Review 1641: The Dictionary of Lost Words

After reading The Professor and the Madman, Pip Williams got interested in the ways that gender affected the original edition of the OED. She wrote The Dictionary of Lost Words to honor the women who helped produce the dictionary.

As a little girl, Esme becomes fascinated with the strips of paper used to keep track of different uses of words. Her father is the assistant to Dr. Murray, who is in charge of the OED project, and she spends a lot of time sitting under her father’s desk at the Scriptorium. One day, she finds the strip for the word “bondwoman” and puts it in her pocket. She begins collecting duplicate strips or words that will not be included in the dictionary and puts them in a trunk.

As a young woman, she begins working in the Scriptorium. She becomes fascinated with the idea that some words are not allowed in the dictionary because they don’t have a written source. Many of these words, she notices, are related to the poor and to women—words for women’s body parts, professions, epithets for women. She begins collecting her own words from Lizzie, the Murray’s maid, and from common people in the market.

link to Netgalley

This novel not only reflects the love of words but also the events of the time—the battle for women’s suffrage and eventually World War I. At first, I had difficulty getting into it, but that may in part have had to do with my problems with eBooks. Eventually, I was sucked in and found the novel touching, even though a few plot points are predictable.

I received this book from the publisher in exchange for a free and fair review. I had this review already scheduled for posting when I learned that the book made it to the shortlist for the Walter Scott Historical Fiction Prize.

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Day 468: The Invention of Wings

Cover for The Invention of WingsBest Book of the Week!

When I began reading The Invention of Wings, I thought it was purely historical fiction. It wasn’t until later in the novel, when some names rang a few bells, that I realized I was reading biographical fiction about two women whose accomplishments have been forgotten—Sarah and Angelina Grimké. A third important character, the slave Hetty, is fictional, except that Sarah was given a slave by that name when she was 11 and they both got into trouble when Sarah taught her to read.

The novel tells a remarkable story, narrated alternately by Sarah and Hetty (known as Handful), beginning in 1803. Sarah was born into privilege in Charleston, South Carolina. When she is given Handful as an 11th birthday present, slavery is already so abhorrent to her that she tries to free her slave. But legally doing so has been made more difficult, and her parents won’t allow it. Sarah is her father’s pet, and he takes pride in and encourages her intelligence, but when he finds out she thinks she can become a lawyer, he firmly rebukes her and bars her from his library.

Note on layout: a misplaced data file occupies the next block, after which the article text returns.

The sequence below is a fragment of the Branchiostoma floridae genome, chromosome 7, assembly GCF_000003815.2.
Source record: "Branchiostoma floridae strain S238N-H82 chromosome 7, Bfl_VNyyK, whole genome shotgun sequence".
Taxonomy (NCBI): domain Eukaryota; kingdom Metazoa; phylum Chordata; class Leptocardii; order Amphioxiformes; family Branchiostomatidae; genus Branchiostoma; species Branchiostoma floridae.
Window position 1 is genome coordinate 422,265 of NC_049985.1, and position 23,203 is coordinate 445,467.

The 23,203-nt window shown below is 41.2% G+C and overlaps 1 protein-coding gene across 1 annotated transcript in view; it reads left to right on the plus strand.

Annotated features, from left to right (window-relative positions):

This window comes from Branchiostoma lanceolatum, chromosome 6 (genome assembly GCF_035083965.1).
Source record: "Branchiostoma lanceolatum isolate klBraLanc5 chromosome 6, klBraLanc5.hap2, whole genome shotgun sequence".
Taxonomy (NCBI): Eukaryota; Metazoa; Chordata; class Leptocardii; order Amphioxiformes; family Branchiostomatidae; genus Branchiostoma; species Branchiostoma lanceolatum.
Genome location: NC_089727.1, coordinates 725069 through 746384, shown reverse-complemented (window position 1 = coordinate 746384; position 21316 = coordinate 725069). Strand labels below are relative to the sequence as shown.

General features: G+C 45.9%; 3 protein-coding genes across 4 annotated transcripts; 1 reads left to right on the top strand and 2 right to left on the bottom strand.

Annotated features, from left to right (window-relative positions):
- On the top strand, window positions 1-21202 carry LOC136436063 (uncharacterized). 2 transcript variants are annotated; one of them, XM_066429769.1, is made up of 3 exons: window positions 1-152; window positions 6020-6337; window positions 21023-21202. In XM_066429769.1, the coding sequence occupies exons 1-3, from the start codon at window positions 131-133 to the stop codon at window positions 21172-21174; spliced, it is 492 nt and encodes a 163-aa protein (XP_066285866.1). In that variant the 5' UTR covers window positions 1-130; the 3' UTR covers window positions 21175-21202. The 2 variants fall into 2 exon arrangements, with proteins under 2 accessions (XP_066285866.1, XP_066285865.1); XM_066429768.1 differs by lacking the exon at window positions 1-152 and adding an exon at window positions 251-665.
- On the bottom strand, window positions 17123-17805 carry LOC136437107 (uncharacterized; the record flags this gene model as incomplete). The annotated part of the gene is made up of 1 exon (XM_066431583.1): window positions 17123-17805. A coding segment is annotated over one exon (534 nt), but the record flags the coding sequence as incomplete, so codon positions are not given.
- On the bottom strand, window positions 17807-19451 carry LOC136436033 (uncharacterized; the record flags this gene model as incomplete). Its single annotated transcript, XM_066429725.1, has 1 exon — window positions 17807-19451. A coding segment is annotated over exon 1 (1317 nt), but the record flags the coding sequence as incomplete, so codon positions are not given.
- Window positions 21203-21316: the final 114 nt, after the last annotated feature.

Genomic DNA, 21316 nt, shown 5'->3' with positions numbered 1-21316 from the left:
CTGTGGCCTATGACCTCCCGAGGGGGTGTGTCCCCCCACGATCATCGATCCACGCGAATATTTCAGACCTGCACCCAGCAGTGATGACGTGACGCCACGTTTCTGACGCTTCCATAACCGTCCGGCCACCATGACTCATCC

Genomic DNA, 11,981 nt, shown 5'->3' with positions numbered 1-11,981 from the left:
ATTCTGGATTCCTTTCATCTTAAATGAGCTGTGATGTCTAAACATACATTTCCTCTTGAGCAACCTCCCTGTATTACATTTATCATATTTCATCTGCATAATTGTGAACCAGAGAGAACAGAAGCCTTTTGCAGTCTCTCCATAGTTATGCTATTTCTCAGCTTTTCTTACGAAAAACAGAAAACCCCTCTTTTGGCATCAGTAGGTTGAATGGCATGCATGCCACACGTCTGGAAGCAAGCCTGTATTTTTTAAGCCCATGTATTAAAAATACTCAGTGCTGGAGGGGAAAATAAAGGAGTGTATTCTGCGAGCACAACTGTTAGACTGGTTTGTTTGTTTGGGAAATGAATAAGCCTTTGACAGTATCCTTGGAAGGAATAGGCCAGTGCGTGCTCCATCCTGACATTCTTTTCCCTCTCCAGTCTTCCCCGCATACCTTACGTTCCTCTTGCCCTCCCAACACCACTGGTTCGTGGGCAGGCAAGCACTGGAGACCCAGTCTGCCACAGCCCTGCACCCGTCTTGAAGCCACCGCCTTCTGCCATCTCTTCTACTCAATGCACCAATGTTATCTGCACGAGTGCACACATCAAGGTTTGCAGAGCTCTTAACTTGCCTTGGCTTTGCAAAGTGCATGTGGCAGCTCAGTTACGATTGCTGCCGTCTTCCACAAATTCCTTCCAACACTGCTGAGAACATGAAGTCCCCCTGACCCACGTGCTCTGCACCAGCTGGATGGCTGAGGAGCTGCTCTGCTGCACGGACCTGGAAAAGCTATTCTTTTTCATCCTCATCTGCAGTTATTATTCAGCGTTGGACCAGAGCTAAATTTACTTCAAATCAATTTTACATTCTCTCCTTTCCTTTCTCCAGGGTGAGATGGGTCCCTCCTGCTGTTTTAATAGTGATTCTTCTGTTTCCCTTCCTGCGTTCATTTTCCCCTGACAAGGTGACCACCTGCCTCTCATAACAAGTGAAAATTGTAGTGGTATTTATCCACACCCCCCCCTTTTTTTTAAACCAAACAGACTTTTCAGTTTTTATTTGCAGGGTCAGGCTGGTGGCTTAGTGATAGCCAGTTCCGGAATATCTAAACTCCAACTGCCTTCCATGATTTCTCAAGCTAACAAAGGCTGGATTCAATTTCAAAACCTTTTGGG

Handful’s mother Charlotte is a strong and rebellious figure and a wonderful artist. She is the best seamstress in town and keeps the history of her life in a quilt she is sewing. By earning money hiring herself out behind Mrs. Grimké’s back, she is trying to save enough to buy the freedom of herself and her daughter. After Sarah’s mother has her brutally punished, she takes whatever liberties she can get away with, including sneaking away to have an affair with a freedman named Denmark Vesey.

As Sarah gets older, her sense of injustice deepens to the point where feels she must leave Charleston to move north to Philadelphia and become a Quaker. She is eventually followed by her much younger sister Angelina (Nina), where they become infamous for their lectures and articles on abolition, racial equality, and feminism.

http://www.netgalley.comFor the first half of the book, I was fascinated most by Handful, a character with a distinctive voice and personality. She becomes as gifted with her needle as her mother and loves to hear Charlotte’s stories of her African homeland. More subtly subversive then her mother, after Charlotte disappears, Handful visits Denmark Vesey’s household and assists with his attempted slave revolt. Later when Sarah and Nina find their purpose in life, I found both stories equally interesting.

This novel is remarkable. The Grimkés’ story is amazing, especially for their time, which was years before Uncle Tom’s Cabin. But Handful’s story is evocative, compelling, and touching.